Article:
How many of you out there found the INDY Car 105% rule confusing? Am I the only one?

We were all taught in grade school that 100% is all there is. You can have a glass of milk that is anywhere from 1% to 99% full and still have room for more. But once it reaches 100% full there is no more you can add. I eat 100% of a raspberry pie, guess what you aren’t getting any. There is none left.

Because the 105% mostly applies to the slower cars in the race, one would have to assume the slowest cars on the track would have to run 105%, of the lead car. Example say the leader has a lap speed of 220 mph. This would mean the slowest car, in order to maintain the 105% rule would have to be traveling a speed of 231 mph. (220=100%) (22o x .05 [ 5%] = 231.) That would be 5% faster than the leader. ** WAIT A MINUTE** !!!! If the slowest car is running 11 mph faster than the leader then the leader can not be leading, at least not for long. Now I realize we aren’t all engineers, Thus the 105% rule was not meant to be understood by us mere mortals.

Now, let me put it this way. And I think this really makes more sense, as the apparent reason behind the rule is to keep the slower cars in a safer operating range with the average race speed. So would it not make more sense to say…call it a** 95% RULE**.

Again let us use the 220 mph model as before. 220 x .95 (95%) = 209. An 11 mph difference. Slower still but you must admit more obtainable for the LOTUS than 231 mph.

Like I have said before I am no mathematician. But 105% can’t make sense in any ones mind when it comes to racing speed (except an engineer). Especially when you are talking of slower cars. But a 95% rule holds water.

Is there anyone out there who can explain a car going 105% faster that the fastest car (let alone the average speed) can be the slowest car.

I can see the government taxing us 105% by the time all taxes are applied to my dollar. Perhaps this is how INDY Racing came up with that percentage.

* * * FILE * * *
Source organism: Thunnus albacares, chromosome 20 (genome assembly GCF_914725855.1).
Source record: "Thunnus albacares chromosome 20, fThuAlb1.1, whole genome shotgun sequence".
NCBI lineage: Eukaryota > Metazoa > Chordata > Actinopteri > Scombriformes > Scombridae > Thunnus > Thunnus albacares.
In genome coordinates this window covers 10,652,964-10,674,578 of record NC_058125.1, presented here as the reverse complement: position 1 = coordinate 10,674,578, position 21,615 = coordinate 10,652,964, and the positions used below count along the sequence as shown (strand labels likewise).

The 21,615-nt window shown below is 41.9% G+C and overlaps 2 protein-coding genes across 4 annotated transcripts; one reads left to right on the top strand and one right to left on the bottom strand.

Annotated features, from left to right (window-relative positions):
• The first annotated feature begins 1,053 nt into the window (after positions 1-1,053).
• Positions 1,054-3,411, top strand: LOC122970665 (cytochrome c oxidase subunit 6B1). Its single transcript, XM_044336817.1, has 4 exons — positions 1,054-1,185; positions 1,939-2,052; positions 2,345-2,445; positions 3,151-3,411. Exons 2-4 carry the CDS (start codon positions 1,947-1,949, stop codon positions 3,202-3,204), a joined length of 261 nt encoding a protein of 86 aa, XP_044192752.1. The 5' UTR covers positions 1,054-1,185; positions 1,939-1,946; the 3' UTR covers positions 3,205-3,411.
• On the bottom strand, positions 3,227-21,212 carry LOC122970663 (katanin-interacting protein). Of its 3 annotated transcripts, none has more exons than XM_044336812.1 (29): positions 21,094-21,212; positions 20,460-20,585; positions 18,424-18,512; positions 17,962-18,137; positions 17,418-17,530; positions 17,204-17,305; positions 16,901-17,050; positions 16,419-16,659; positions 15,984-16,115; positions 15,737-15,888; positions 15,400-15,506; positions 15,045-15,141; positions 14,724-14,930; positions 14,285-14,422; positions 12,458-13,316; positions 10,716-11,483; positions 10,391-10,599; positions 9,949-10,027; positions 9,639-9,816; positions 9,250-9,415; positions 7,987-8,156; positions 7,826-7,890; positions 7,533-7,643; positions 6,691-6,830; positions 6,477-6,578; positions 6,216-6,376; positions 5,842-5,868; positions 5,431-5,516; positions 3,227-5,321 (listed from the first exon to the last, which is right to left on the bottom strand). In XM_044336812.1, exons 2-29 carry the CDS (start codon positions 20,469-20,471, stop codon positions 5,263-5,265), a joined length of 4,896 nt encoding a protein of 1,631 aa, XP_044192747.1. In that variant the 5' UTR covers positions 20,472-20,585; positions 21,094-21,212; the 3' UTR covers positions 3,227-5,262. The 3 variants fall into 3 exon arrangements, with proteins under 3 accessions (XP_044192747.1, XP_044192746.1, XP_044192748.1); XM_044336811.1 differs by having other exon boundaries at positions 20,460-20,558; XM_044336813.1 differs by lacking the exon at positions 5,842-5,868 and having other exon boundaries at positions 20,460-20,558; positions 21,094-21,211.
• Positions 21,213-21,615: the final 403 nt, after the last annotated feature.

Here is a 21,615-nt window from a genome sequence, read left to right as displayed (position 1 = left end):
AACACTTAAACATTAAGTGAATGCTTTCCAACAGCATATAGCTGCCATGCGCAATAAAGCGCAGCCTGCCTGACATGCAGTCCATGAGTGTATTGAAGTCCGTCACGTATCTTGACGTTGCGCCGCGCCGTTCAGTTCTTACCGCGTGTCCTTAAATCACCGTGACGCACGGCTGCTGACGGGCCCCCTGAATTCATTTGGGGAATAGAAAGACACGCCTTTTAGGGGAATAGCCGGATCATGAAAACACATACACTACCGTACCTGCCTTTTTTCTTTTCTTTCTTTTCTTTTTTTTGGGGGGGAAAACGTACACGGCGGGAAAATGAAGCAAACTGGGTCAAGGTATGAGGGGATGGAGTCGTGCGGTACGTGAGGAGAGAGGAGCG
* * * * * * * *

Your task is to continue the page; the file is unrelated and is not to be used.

That Is How I See It

Hi Wayne,

I think your confusion comes from the fact that you’re applying the 105% to the wrong driver. You shouldn’t be applying it to the leader, but to the follower. In other words, what that rule says is that if you’re not the leader of the race, then the LEADER cannot be 105% faster than YOU. Do you see the difference? the 105% should be applied to your speed, not the leader’s – because, obviously, the leader is the LEADER – if you’re going at 105% speed of the leader, then you’re faster than the leader, right?

Now, mathematically, applying 105% to your speed to calculate the threshold is NOT the same as taking 95% of the leader’s speed. The difference is tiny, but it’s there. Here is the math: in your example, if the leader’s speed is 220mph, then by taking 95% of it, you get 209 mph (11 mph difference just as you correctly calculated). Now, according to the rule, if the leader is going at 220 mph, you need to calculate the speed of the follower, which if increased by 5% (i.e. taking the 105% of it) would equal the speed of the leader. Meaning:

speed of follower * 1.05 (105%) = speed of leader (220 mph). Therefore,

speed of follower = 220 / 1.05 = 209.52

So, what this means is that the follower’s speed has to be at least 209.52 mph, not 209 mph. That 0.52 may not seem a lot, but it does add up when you consider the fact that the race can go on for hours (i.e. the slowest car will be lapped by the faster cars and may even cause potentially hazardous situation on the track).

Hope this helps.

S.

So,here is an example of two different views,which result in the same end. We come to the same conclusion. I still feel more people would find my 95% rule more easily understood. But I am just a common sense guy and not an engineer or mathematician. Thank you for your explanation. I can see your point. HOWEVER. Only the slow cars are affected. Agreed?

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i agree with you buddy